million dead) and the killing fields of Cambodia (two million dead) as Mel
Brooks‚ "Springtime For Hitler" does to the original. Nobody complained at
Auschwitz that the guards were playing the 78s of The Merry Widow (the Fuhrer's favorite operetta) with the volume knob too high. When that old KGB hand Yuri
Andropov succeeded Brezhnev as the big guy in the Kremlin, he was reported in
the western press to be a big Glenn Miller fan. But to the best of my knowledge
no-one suggested he was in the basement of the Lubyanka torturing the inmates
with "I Got A Gal In Kalamazoo".
The first time the full-blast junk-pop treatment caught the eye of the media was a decade and a half back, when US troops bombarded the Panamanian strongman General Noriega with the Bobby Fuller Four's "I Fought The Law (And The Law Won)". In those days, nobody reckoned it was torture. But these days torture seems to be in the ear of the behearer. Because the jihadi find western culture depraved - and I'm not necessarily in disagreement on that, at least where Christina Aguilera's concerned -we're obliged to be extra-super-duper-sensitive with them.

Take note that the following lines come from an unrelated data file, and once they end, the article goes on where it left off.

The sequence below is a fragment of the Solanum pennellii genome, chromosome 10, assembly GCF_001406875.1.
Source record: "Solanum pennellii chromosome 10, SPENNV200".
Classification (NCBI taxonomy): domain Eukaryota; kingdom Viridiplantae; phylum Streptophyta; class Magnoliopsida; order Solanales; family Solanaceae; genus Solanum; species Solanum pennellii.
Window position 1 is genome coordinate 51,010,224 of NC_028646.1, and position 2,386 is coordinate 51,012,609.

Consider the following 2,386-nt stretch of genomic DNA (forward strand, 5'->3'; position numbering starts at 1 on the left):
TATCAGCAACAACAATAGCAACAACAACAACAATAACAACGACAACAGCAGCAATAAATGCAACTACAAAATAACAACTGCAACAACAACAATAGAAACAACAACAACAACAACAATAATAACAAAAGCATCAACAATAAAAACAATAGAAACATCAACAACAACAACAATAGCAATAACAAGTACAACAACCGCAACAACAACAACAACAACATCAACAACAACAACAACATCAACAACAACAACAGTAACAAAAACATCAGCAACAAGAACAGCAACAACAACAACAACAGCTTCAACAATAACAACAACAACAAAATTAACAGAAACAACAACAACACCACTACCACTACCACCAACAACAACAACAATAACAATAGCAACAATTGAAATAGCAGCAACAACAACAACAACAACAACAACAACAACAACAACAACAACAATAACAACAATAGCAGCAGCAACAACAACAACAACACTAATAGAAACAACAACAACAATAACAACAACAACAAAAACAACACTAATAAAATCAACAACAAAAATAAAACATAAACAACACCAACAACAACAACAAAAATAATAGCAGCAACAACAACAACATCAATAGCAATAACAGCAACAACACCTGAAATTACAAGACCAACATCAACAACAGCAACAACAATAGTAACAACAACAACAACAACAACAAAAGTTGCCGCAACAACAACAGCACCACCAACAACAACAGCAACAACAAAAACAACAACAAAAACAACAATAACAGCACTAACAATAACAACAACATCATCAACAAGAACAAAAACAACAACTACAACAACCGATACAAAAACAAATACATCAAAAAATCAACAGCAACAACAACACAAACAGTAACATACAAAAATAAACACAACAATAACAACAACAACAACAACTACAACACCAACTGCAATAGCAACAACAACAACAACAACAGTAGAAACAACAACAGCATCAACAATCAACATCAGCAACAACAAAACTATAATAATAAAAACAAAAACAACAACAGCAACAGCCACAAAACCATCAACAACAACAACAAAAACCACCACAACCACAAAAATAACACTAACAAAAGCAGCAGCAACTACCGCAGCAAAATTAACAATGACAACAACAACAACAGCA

Says who? Again, the more one hears the specifics of the "insensitivity" of the American regime at Guantanamo, the more many of us reckon we're being way too sensitive. For example, camp guards are under instructions to handle copies of the Koran only when wearing gloves. The reason for this is that the detainees regard infidels as "unclean". Fair enough, each to his own. But it's one thing for the Islamists to think infidels are unclean, quite another for the infidels to agree with them. Far from being tortured, the prisoners are being handled literally with kid gloves (or simulated kid-effect gloves). The US military hand each jihadi his complimentary copy of the Koran as delicately as white-gloved butlers bringing His Lordship The Times of London. When I bought a Koran to bone up on Islam a couple of days after 9/11, I didn't wear gloves to the bookstore. If that's "disrespectful" to Muslims, tough. You should have thought about that before you allowed your holy book to become the central motivation for global jihad.